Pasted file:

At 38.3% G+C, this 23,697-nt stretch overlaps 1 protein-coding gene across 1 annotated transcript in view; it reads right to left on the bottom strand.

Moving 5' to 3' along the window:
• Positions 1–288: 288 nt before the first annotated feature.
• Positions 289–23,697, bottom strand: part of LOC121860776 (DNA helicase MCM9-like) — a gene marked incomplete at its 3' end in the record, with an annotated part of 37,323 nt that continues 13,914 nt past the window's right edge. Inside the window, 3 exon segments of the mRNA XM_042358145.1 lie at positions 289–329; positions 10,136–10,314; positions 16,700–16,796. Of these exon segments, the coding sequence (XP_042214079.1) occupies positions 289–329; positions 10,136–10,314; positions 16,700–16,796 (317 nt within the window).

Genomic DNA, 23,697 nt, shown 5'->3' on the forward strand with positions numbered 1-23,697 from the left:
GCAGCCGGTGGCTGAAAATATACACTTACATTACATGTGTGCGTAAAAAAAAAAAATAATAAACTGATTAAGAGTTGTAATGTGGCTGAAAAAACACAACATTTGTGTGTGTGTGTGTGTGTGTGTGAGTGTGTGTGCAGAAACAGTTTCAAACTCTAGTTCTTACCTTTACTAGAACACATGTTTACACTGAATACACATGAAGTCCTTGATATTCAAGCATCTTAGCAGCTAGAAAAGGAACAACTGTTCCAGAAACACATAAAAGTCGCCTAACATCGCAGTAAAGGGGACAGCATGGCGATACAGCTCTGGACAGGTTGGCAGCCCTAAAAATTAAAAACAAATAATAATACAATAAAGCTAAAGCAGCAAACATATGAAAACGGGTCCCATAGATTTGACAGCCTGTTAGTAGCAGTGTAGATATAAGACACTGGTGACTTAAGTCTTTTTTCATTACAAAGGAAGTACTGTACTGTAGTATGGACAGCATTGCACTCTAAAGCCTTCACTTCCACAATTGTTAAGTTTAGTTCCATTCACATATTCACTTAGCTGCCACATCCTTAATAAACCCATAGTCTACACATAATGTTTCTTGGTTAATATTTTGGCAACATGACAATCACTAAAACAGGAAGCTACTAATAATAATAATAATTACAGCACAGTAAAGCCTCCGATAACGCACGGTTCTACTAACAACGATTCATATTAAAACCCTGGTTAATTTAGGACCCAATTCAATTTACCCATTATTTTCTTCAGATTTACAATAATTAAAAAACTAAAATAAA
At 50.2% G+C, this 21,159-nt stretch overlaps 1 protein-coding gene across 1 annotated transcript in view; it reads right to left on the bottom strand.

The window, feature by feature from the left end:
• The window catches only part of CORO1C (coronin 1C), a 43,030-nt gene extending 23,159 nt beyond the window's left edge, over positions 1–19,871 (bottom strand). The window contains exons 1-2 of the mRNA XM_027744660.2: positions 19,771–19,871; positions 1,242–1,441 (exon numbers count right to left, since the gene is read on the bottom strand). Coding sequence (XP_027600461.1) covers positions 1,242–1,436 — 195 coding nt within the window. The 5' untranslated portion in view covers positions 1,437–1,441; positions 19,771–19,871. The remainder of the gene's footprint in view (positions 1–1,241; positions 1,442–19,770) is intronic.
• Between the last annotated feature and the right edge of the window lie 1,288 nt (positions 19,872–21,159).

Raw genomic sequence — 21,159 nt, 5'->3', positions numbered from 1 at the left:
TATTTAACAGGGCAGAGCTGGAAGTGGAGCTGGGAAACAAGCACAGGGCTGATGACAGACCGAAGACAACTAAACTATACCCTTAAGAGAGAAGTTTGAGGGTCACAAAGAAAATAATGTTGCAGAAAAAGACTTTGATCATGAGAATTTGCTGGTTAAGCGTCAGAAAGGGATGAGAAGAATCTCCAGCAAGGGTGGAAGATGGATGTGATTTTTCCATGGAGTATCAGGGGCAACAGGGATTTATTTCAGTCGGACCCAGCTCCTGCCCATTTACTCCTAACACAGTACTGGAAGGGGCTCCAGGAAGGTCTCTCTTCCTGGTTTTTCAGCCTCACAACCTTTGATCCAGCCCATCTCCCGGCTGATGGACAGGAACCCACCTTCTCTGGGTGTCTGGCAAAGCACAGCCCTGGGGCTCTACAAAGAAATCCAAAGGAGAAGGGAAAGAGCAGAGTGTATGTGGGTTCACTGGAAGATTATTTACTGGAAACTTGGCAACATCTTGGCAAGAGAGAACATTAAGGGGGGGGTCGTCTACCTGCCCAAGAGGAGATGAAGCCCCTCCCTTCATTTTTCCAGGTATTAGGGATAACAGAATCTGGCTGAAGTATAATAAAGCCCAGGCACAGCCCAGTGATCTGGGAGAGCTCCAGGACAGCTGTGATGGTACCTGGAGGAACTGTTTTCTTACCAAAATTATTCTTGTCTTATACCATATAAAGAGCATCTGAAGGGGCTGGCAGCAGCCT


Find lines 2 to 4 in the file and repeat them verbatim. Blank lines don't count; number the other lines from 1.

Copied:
Moving 5' to 3' along the window:
• Positions 1–288: 288 nt before the first annotated feature.
• Positions 289–23,697, bottom strand: part of LOC121860776 (DNA helicase MCM9-like) — a gene marked incomplete at its 3' end in the record, with an annotated part of 37,323 nt that continues 13,914 nt past the window's right edge. Inside the window, 3 exon segments of the mRNA XM_042358145.1 lie at positions 289–329; positions 10,136–10,314; positions 16,700–16,796. Of these exon segments, the coding sequence (XP_042214079.1) occupies positions 289–329; positions 10,136–10,314; positions 16,700–16,796 (317 nt within the window).